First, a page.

Linux Services that can be controlled with Linux’s “service” command, for example –
sudo service nginx status
are controlled by scripts in the folder /etc/init.d/. These scripts define functions such as start(), stop(), reload(), status() etc that tells what to do when a service command is given. For example: when a service command such as –
sudo service nginx start
it calls the start() function defined in the script file nginx under the folder /etc/init.d/
With that background, let’s try to understand how Linux knows which service to start at the time of system boot. Services run at their levels and there are 7 run levels(0-6) defined in Linux. Each run level has its own folder in the /etc/ folder as shown below -.
If a service needs to be started or killed at a certain level, symbolic links are defined for that service in the respective run level directory. For example: if nginx needs to be started at the system boot at the level 2, you will see the following symbolic link under rc2.d directory for nginx:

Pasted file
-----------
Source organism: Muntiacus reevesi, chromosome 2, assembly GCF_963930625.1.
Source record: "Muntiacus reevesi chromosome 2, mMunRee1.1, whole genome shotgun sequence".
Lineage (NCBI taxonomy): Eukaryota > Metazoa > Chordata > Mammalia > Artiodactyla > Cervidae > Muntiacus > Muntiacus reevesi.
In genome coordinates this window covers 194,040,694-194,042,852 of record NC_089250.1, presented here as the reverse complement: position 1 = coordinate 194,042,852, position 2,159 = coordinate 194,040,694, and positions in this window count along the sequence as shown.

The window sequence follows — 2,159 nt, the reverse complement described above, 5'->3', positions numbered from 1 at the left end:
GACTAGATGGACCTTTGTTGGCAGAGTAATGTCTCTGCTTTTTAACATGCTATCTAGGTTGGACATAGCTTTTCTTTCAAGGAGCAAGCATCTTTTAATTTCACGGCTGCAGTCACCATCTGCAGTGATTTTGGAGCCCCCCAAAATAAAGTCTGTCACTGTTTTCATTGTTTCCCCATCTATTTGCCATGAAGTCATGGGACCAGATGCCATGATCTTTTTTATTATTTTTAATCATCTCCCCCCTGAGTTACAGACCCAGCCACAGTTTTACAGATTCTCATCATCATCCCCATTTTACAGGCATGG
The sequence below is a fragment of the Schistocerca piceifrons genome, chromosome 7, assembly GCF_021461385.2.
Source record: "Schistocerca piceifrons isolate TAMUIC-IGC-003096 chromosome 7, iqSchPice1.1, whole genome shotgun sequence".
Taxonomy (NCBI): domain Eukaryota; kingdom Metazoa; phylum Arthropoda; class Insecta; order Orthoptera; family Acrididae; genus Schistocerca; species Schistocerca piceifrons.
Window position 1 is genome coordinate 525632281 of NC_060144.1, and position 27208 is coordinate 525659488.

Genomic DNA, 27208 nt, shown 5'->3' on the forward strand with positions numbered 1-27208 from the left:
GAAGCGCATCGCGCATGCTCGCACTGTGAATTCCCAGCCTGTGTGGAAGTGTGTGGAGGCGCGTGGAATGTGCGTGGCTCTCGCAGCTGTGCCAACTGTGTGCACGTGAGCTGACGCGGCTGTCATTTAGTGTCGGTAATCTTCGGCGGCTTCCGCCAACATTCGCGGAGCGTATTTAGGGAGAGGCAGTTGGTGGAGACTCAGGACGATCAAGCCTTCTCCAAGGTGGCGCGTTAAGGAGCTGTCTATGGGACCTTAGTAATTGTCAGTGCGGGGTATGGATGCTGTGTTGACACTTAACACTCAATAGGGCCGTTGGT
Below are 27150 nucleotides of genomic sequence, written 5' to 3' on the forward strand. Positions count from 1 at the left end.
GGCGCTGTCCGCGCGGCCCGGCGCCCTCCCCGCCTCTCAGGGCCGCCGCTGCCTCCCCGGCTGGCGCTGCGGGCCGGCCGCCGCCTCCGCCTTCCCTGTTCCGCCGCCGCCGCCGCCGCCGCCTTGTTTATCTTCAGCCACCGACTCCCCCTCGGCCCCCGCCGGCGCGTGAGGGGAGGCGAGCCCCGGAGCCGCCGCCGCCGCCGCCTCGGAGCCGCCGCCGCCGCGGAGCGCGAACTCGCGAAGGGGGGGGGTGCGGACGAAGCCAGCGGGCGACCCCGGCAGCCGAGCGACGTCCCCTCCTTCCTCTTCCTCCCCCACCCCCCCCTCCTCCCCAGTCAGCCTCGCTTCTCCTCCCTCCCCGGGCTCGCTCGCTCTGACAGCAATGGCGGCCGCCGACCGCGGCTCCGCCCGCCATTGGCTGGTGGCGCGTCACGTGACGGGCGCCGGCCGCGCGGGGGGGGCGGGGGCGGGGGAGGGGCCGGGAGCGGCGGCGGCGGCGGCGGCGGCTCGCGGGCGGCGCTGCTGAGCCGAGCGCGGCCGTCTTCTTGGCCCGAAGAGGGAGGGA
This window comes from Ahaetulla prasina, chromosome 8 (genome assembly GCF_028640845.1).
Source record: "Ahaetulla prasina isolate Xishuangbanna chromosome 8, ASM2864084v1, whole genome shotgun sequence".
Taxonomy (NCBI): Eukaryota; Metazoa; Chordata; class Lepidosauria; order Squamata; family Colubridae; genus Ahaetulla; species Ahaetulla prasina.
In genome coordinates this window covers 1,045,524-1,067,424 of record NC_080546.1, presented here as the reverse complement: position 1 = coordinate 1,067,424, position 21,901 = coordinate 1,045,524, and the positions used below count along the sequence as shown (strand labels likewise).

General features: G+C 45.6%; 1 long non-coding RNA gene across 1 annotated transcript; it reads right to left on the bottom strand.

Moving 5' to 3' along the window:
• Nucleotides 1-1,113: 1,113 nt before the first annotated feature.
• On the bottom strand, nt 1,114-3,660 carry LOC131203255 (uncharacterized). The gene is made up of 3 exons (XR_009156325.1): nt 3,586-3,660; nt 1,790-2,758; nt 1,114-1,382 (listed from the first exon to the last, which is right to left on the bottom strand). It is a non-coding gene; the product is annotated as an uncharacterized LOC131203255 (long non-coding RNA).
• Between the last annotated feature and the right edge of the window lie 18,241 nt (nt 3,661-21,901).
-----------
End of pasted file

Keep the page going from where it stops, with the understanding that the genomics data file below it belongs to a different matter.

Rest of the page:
Note that the symlinks that start with K indicate that the service will be stopped (killed) in that run level. Symlinks that start with S indicate that the service will be started. As you can see from the figure above: S85nginx points to the same service command script in init.d folder we talked about in the beginning of this article. This is how Linux knows which service to start at the system boot.
Does that mean you have to manually create these symbolic links for the service to start at the system boot? Fortunately, Linux (especially RedHat) comes with a command called chkconfig which you can use to create these symbolic links for you. For example –
sudo chkconfig nginx on
will create symbolic links to start nginx at levels 2,3,4 and 5 by default. Before “chkconfig” system administrators used to manually create these symbolic links.
to read more about chkconfig.